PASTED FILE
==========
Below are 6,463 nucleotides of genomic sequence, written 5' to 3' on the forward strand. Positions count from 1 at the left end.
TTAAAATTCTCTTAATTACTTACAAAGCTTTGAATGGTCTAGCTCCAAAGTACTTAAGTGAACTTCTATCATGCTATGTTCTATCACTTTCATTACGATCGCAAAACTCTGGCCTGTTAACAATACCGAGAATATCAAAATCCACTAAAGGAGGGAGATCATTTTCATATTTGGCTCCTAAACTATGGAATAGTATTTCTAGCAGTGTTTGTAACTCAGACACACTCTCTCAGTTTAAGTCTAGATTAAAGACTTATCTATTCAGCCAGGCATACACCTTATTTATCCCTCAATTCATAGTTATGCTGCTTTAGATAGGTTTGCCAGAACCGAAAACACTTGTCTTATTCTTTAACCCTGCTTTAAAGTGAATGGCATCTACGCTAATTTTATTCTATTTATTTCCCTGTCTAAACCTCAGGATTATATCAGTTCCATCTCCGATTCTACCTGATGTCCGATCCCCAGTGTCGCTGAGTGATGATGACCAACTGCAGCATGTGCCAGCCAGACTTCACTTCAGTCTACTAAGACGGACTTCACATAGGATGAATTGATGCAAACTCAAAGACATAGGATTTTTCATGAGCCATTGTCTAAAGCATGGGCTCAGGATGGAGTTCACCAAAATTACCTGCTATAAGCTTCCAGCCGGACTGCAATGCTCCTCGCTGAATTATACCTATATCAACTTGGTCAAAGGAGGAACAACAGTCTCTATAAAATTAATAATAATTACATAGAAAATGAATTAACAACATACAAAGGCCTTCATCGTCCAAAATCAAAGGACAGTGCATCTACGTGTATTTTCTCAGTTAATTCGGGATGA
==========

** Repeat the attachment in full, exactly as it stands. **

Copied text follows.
Below are 6,463 nucleotides of genomic sequence, written 5' to 3' on the forward strand. Positions count from 1 at the left end.
TTAAAATTCTCTTAATTACTTACAAAGCTTTGAATGGTCTAGCTCCAAAGTACTTAAGTGAACTTCTATCATGCTATGTTCTATCACTTTCATTACGATCGCAAAACTCTGGCCTGTTAACAATACCGAGAATATCAAAATCCACTAAAGGAGGGAGATCATTTTCATATTTGGCTCCTAAACTATGGAATAGTATTTCTAGCAGTGTTTGTAACTCAGACACACTCTCTCAGTTTAAGTCTAGATTAAAGACTTATCTATTCAGCCAGGCATACACCTTATTTATCCCTCAATTCATAGTTATGCTGCTTTAGATAGGTTTGCCAGAACCGAAAACACTTGTCTTATTCTTTAACCCTGCTTTAAAGTGAATGGCATCTACGCTAATTTTATTCTATTTATTTCCCTGTCTAAACCTCAGGATTATATCAGTTCCATCTCCGATTCTACCTGATGTCCGATCCCCAGTGTCGCTGAGTGATGATGACCAACTGCAGCATGTGCCAGCCAGACTTCACTTCAGTCTACTAAGACGGACTTCACATAGGATGAATTGATGCAAACTCAAAGACATAGGATTTTTCATGAGCCATTGTCTAAAGCATGGGCTCAGGATGGAGTTCACCAAAATTACCTGCTATAAGCTTCCAGCCGGACTGCAATGCTCCTCGCTGAATTATACCTATATCAACTTGGTCAAAGGAGGAACAACAGTCTCTATAAAATTAATAATAATTACATAGAAAATGAATTAACAACATACAAAGGCCTTCATCGTCCAAAATCAAAGGACAGTGCATCTACGTGTATTTTCTCAGTTAATTCGGGATGA